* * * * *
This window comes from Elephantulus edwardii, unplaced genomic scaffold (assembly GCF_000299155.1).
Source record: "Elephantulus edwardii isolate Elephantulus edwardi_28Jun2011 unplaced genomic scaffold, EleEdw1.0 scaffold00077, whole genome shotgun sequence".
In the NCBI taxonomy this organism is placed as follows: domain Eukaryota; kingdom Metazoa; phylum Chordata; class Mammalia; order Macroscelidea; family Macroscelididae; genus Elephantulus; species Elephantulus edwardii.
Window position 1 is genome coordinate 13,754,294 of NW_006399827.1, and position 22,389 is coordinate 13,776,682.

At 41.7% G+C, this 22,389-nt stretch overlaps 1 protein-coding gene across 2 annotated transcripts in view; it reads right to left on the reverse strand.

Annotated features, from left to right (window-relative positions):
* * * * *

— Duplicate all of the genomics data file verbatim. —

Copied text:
This window comes from Elephantulus edwardii, unplaced genomic scaffold (assembly GCF_000299155.1).
Source record: "Elephantulus edwardii isolate Elephantulus edwardi_28Jun2011 unplaced genomic scaffold, EleEdw1.0 scaffold00077, whole genome shotgun sequence".
In the NCBI taxonomy this organism is placed as follows: domain Eukaryota; kingdom Metazoa; phylum Chordata; class Mammalia; order Macroscelidea; family Macroscelididae; genus Elephantulus; species Elephantulus edwardii.
Window position 1 is genome coordinate 13,754,294 of NW_006399827.1, and position 22,389 is coordinate 13,776,682.

At 41.7% G+C, this 22,389-nt stretch overlaps 1 protein-coding gene across 2 annotated transcripts in view; it reads right to left on the reverse strand.

Annotated features, from left to right (window-relative positions):